Thursday, March 17, 2011
Dear Mexican: Why does the chupacabra only live in Hispanic areas (including the South Bronx) but never in rural Mississippi? - Spooked in Soho
Dear Gabacho: This column is not ¡Ask a Hispanic!, but I’m making an exception for you because doing so allows me to dispel a long-held myth: the chupacabra isn’t Mexican. The fantastical creature that preys on livestock (hence, its Spanish name, which translates as “goatsucker”) has obsessed popular culture. All cultures keep bloodsuckers as bogeymen. But as Benjamin Radford reported in his well-researched, well-written Tracking the Chupacabra: The Vampire Beast in Fact, Fiction and Folklore, folklorists have long considered Latin American culture a fountain of legends usually created as socio-Jungian explanations of life. The chupacabra, according to a folklorist Radford cites, is “a form of cultural resistance which many [Latinos] use to maintain social bonds and gain control over growing fears surrounding the perceived destructive effects of ‘toxic’ U.S. imperialism.” Typical – when in doubt, blame the problems of Latinos on gabachos, the true Nosferatus.
A couple of weeks ago, my wife and I walked across the bridge from El Paso into Mexico for a day of wandering the mercados of Juárez. A quick Internet search suggests that there were over 3,000 murders in Juárez in 2010. Our friends said we were crazy. The fact that we saw only three other obvious gabacho tourists over the course of the dayshows that U.S. tourists are terrified of Juárez, but the mercados favored by the locals, on the other hand,were buzzing.Were we crazy to go?- Viviendo la Vida Loca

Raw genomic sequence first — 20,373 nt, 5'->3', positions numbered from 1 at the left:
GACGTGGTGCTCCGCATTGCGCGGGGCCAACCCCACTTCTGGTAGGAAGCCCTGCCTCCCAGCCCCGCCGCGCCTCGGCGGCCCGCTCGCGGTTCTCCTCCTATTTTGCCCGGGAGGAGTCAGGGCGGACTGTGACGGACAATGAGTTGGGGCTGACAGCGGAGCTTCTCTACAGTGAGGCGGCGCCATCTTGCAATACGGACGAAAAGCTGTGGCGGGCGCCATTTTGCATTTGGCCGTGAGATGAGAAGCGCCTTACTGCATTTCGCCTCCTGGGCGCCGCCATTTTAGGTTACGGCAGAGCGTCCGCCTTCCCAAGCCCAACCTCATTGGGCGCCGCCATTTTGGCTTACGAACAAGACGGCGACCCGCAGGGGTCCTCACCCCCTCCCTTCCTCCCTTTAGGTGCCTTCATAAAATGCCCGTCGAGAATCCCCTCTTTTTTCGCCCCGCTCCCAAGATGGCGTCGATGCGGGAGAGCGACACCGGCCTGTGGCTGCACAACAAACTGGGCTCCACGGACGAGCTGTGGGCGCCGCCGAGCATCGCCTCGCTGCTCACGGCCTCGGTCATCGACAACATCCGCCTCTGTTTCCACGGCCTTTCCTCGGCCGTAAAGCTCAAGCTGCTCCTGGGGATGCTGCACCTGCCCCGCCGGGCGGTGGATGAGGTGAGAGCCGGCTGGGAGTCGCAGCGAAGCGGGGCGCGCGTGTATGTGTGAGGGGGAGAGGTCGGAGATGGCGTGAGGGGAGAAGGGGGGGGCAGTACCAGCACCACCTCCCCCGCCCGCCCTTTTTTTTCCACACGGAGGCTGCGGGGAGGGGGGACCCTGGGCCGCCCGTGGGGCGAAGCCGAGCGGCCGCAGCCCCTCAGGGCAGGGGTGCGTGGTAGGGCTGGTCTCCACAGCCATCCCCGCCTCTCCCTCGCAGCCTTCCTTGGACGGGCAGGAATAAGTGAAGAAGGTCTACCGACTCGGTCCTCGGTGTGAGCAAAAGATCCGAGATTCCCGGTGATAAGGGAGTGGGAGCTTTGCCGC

Dear Gabacho: Your logic is the same as an American tourist walking through Baghdad during the height of the insurgency. While your reasoning is fine – narcos usually shoot for their enemies or Mexican-Americans returning to the rancho, and lay off gunning at gabachos lest the U.S. Army pull another Punitive Expedition – they’re rather trigger-happy at the moment. Why visit Juárez when you have El Paso – statistically one of the safest big cities in the United States – right across the border? They have everything Juárez has, plus Chico’s Tacos: purveyors of the double-order of rolled tacos, baptized in a flurry of cheddar cheese and tomato sauce, the closest thing to a Mexican god we’ve seen since the days of Quetzalcoatl.